The context

"It was a clear cold morning, my child, and Hareetha knew she was doomed. Behemoth Mountain lay in ruins, but I could hear her laughing. For was her god not the god of ruin?"

This context is from a text-based game made by Choice of Games. I am confused about the meaning of the last sentence. It might be an easy sentence because I know the meaning of every word. But I am not an English native speaker so I cannot understand the real meaning of it.

Thanks for elaborating.

  • This is my first time using this website, didn't expect answers so quick, really appreciate you all for explaining it for me. – Bobpatrick May 22 at 16:14
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  • All the answers help me a lot :) and Thanks for reminding me. – Bobpatrick May 22 at 16:45
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    Please consider whether your question suits our English Language Learners site better, Bobpatrick.. – Edwin Ashworth May 22 at 18:27
  • It's a weird sentence, old fashioned poetic style. "For" = "Because", "was her god not" = poetically old-timey "wasn't her god". – Mitch May 22 at 18:38

For was her god not the god of ruin?

This sentence is a rhetorical question – while it appears to be a question, its purpose is to be a statement explaining Hareetha's actions. The fact that Hareetha is laughing at the destruction of Behemoth Mountain appears strange, but the speaker is using this rhetorical question to remind us that she worships a god of ruin, which explains her behavior.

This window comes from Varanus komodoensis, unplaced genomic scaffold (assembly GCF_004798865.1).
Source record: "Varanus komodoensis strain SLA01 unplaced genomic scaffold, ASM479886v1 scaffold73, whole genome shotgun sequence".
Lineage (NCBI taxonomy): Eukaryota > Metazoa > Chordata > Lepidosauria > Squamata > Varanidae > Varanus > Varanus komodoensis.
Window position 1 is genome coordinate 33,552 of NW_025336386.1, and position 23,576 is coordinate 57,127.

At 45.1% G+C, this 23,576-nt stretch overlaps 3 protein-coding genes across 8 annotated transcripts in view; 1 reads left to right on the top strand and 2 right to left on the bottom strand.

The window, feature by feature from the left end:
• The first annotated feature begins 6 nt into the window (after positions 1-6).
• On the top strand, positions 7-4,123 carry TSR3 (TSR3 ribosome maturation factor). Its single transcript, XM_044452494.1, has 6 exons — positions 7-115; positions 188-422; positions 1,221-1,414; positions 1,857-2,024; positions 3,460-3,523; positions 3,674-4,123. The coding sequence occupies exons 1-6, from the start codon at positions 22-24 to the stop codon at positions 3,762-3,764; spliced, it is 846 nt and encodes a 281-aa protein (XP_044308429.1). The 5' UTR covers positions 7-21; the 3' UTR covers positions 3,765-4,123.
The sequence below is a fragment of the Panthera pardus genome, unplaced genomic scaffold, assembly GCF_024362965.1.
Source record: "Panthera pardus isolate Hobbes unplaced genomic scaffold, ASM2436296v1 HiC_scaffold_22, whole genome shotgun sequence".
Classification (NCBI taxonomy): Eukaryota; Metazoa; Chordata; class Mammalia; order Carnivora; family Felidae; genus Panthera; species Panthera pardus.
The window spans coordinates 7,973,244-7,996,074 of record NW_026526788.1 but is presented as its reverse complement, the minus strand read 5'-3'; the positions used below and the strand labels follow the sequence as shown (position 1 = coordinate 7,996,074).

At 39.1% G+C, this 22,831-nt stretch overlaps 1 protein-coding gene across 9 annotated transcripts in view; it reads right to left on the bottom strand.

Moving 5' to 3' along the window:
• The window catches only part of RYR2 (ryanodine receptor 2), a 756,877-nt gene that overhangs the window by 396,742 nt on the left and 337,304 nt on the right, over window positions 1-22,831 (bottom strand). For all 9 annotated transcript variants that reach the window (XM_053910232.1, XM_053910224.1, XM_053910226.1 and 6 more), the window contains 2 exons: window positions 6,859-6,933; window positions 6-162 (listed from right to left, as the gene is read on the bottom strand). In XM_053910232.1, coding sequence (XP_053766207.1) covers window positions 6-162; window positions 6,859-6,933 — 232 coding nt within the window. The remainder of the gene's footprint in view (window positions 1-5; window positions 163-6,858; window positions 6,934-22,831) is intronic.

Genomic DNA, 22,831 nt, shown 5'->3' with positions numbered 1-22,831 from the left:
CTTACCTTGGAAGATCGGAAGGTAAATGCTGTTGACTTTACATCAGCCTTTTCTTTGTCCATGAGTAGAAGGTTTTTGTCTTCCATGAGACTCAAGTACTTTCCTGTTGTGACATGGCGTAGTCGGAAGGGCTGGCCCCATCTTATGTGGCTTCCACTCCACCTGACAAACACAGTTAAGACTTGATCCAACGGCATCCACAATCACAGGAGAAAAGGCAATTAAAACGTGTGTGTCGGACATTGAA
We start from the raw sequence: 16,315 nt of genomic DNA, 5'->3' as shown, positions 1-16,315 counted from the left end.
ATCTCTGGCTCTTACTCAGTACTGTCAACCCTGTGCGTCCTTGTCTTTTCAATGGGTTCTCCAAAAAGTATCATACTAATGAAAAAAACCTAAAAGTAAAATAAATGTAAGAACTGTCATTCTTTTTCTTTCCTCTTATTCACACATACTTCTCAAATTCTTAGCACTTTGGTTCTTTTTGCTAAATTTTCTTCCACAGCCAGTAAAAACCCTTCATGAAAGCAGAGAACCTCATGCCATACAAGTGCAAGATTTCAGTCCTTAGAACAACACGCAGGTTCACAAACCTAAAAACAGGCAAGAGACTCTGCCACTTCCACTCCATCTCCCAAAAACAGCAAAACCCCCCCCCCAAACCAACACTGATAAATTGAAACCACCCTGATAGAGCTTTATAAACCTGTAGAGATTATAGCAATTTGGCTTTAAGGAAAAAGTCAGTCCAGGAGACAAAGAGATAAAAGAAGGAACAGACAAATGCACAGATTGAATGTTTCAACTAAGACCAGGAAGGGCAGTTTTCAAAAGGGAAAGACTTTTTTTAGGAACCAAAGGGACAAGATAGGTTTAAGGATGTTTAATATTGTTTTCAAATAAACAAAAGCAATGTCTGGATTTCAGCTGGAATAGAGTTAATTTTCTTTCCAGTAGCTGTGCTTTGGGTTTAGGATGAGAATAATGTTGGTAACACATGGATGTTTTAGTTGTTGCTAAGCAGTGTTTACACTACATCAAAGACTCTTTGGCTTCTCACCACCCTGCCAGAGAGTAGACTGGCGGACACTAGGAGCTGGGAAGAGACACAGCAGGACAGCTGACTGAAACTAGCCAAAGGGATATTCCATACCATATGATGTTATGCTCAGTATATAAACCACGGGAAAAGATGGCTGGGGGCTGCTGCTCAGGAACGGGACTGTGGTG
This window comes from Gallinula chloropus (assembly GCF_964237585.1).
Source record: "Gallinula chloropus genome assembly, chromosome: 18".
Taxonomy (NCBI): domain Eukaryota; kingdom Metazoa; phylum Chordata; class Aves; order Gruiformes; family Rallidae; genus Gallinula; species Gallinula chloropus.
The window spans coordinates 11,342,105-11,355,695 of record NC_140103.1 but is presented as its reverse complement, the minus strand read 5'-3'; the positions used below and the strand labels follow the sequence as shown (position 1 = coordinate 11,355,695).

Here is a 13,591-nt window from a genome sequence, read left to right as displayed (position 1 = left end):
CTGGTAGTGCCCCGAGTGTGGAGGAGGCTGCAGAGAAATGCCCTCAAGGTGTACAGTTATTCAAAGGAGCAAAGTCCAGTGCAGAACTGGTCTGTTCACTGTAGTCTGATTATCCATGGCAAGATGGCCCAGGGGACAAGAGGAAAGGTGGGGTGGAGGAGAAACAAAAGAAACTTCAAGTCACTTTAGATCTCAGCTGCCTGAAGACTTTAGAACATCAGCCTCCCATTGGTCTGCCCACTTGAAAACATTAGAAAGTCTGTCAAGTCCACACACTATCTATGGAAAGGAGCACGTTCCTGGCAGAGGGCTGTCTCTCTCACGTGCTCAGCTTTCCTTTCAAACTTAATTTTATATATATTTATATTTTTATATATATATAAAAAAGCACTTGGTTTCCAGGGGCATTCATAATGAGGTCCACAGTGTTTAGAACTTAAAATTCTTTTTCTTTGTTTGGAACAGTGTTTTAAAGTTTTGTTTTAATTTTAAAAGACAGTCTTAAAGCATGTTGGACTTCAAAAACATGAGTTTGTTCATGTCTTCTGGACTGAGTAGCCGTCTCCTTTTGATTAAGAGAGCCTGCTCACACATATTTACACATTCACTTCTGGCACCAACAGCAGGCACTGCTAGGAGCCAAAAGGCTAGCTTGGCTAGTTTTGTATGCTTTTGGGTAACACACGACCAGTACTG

We could rephrase that sentence in a clearer, but less poetic, way as:

That made sense because her god was the god of ruin.


For was her god not the god of ruin?

While the sentence is rhetorical, it also has an almost archaic structure to it.

It can be paraphrased as:

Wasn't this because her god was the god of ruin?

The use of for implies a reason for the fact that the mountain lay in ruins.


For was her god not the god of ruin?

This is fine. Do you understand the question "Was her god not the god of ruin?" When I put For on the beginning, I assert that the answer (yes) to this rhetorical question explains why she was laughing.


The sentence is metaphorical. It doesn’t mean that she really worships a “god of ruin”, but that she for whatever reason delights in chaos. She is laughing because she likes and welcomes destruction - not just this destruction but any destruction.

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